The Brexit Paradox is that Parliament delegated its sovereignty — on one momentous yes/no decision — to the masses who promptly voted that Britain should exercise more sovereignty: “Take back control” was one of the slogans, and in the context of the British constitution this meant — as can be attested by plenty of news articles at the time — for Westminster to take back control from Brussels. But that was when BoJo was a member of parliament. Now he is the Prime Minister, and he’s telling us that what it meant — even back then — was that the government should take back control from parliament if parliament doesn’t follow the vote, and government should deliver on Brexit at any cost. Recognize a pattern here? Yes, apparently “the people” want him to take back control from whoever might have a different opinion or constitutional role and might be able to check him. But much more sinister is the cunning use of linguistic ruses easily deconstructed by Boris’ Etonian friends, but not so obvious to the public at large. The “will of the people” must be respected. “Democracy” must be upheld, and a “dead” parliament which “has no moral right to sit” (albeit the High Court has ruled the opposite the day earlier) has “surrendered” to Europe. To quote BoJo himself: “I’ve never heard such humbug in my life”; truly. scary.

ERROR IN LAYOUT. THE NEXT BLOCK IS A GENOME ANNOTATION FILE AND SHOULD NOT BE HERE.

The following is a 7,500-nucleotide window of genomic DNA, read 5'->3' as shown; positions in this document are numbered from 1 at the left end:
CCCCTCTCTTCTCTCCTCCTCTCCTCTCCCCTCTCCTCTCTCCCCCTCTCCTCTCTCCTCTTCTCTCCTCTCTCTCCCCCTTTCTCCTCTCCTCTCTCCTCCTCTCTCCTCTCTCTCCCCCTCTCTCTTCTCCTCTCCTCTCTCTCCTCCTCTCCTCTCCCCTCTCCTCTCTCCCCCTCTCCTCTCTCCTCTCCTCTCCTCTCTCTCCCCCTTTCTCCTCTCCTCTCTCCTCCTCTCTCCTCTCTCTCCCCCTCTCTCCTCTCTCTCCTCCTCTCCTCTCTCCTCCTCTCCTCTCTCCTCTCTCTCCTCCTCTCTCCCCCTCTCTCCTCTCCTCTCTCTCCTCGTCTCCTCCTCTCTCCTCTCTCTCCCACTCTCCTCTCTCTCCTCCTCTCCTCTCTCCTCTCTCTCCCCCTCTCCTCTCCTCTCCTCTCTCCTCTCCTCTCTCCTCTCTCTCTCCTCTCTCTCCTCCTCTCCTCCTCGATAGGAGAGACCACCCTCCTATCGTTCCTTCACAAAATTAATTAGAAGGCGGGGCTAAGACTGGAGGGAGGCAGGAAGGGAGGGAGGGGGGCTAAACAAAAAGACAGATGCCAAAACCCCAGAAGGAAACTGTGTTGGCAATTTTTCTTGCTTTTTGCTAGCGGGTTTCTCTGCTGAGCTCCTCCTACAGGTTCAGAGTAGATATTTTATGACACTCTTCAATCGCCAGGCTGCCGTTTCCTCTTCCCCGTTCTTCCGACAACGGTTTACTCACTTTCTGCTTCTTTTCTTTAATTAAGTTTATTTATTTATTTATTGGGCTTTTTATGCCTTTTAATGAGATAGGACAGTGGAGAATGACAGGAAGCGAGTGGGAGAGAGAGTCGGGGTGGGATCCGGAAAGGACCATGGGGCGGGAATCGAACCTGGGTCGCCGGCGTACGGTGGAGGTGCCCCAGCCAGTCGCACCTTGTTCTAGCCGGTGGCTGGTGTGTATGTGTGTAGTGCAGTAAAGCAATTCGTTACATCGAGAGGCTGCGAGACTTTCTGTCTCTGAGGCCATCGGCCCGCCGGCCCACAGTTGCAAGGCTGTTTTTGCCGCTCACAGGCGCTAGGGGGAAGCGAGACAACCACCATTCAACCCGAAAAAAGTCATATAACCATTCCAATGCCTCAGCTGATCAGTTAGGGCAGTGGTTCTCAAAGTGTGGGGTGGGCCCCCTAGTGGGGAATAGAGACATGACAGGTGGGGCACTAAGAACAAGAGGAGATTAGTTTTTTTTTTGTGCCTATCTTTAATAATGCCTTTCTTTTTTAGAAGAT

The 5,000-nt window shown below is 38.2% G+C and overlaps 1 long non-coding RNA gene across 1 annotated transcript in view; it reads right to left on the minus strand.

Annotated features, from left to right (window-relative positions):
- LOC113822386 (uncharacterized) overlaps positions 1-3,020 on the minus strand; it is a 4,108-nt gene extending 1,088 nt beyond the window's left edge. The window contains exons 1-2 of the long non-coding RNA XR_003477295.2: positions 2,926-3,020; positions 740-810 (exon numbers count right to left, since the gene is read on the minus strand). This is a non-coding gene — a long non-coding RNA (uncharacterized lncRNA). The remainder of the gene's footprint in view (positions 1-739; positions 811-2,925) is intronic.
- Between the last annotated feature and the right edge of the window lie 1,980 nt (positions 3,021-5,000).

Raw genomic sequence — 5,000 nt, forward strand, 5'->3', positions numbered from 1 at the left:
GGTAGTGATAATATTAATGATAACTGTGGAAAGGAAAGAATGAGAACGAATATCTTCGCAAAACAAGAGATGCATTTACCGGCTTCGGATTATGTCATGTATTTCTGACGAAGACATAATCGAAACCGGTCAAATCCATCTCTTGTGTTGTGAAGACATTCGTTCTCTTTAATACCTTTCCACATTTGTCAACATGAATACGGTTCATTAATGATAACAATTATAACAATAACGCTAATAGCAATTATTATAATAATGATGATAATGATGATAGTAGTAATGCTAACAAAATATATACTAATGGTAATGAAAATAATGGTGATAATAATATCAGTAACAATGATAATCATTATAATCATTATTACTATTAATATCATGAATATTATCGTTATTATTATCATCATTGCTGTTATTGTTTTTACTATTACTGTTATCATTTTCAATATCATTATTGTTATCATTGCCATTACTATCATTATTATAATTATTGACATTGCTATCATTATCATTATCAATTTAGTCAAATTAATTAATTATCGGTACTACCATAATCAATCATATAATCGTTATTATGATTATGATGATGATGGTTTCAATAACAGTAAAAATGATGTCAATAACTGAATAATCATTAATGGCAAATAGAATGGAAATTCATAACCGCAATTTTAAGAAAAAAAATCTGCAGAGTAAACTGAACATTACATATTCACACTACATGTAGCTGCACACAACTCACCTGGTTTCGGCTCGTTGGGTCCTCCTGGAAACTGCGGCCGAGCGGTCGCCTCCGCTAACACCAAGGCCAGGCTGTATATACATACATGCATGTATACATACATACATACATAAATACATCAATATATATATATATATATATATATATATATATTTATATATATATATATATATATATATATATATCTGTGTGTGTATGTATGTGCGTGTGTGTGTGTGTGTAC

But why does the linguistic ruse about democracy and the will of the people in particular work? Are these concepts the same? If you ask the people to decide everything by a simple majority, it is undeniably democratic. The unspoken truth, however, is also that this reflects a majoritarian democracy, which is but one of many democratic models, one which has been discarded almost all developed nations (except Switzerland; more about that later). What Britain has instead, at least since the English Civil War, is a representative democracy, with a sovereign parliament elected directly by the people, and a government (executive) existing only by the explicit acceptance of that parliament; The monarch’s power are, in practice and in precedent, severely curtailed by parliament at least since Charles I was sentenced to death by the parliamentarian High Court of Justice in 1649.